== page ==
We’ve actually promised to keep on growing our empathy,
to seek the image of God in people who are nothing like us, and to love them as ourselves.
So I tried it out this week.
I listened to the news, and actually felt more optimistic about all that debt and austerity chaos in Europe, because feeling for the pain of the pensioners and the politicians caught up in that mess actually helped restore my faith in humanity.
I read - instead of skimmed - Facebook posts and comments from the many friends or acquaintances who are dealing with illness and family crisis and loss, and was surprised to realize that I felt more whole, even refreshed, when I responded — even if I was clumsy or cliched — than when I passed on by because I was tired or just don’t know what to say.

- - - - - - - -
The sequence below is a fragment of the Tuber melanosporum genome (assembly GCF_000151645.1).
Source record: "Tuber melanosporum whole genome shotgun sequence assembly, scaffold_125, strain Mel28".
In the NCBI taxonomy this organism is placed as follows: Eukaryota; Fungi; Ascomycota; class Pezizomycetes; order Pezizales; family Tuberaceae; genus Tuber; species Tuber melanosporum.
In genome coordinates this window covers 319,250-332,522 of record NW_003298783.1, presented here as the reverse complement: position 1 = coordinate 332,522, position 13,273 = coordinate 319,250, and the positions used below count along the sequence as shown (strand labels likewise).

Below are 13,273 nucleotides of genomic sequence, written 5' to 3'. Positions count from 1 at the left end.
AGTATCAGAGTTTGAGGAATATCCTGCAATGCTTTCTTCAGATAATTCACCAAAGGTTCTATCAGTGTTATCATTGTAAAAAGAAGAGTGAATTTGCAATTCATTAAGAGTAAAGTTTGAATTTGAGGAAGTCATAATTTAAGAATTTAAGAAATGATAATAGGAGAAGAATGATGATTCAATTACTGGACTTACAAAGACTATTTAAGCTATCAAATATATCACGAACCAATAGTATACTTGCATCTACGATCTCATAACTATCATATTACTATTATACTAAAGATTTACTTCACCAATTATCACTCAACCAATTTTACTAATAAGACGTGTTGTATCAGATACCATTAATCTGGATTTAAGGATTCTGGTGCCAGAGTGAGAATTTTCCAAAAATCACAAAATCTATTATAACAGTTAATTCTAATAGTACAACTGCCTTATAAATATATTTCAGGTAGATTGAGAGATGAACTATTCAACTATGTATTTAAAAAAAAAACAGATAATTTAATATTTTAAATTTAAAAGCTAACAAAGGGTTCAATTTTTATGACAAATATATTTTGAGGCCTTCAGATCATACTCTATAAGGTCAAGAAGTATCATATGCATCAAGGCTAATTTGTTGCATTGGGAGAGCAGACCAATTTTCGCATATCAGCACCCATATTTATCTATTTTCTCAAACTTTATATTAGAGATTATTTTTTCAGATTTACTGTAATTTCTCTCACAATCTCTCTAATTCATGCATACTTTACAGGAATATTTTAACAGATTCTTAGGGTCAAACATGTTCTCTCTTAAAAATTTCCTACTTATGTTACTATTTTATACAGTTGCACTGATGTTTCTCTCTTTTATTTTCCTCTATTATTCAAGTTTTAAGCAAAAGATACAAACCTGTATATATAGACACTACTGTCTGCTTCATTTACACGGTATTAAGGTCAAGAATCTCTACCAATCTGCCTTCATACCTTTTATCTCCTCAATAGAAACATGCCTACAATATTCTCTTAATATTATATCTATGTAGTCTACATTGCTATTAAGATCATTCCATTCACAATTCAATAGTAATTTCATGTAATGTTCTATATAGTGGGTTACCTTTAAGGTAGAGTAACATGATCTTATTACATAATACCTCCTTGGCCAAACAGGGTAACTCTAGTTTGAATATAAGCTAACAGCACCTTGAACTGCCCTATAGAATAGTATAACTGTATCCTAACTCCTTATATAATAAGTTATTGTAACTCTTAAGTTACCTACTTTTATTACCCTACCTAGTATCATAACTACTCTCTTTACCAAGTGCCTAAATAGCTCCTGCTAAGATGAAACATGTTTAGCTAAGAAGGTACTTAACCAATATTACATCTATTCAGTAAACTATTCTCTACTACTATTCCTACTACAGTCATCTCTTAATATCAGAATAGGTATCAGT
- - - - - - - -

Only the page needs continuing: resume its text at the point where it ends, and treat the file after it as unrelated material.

I can’t promise that it will work for you, but both the New York Times and Jesus seem to think it will, so for Jesus’ sake I think it’s worth a try.
Take one of these cards and put it in your wallet, or on your TV remote or computer keyboard. Slip it in next to one of the ways you interact with the world.
It’s the words of Jesus that we heard today, the invitation to “come away, and rest awhile;”
and on the other side, the words of our baptismal promise:
to seek and serve Christ in all, loving my neighbor as myself.
Use this as a lens to look at others, and into your own heart.
Because I think that Jesus is telling us that in the end these two things are one and the same:
that we’ll find rest in giving love,
that love lasts longer and renews us better than any vacation.
And that’s good news, now and always.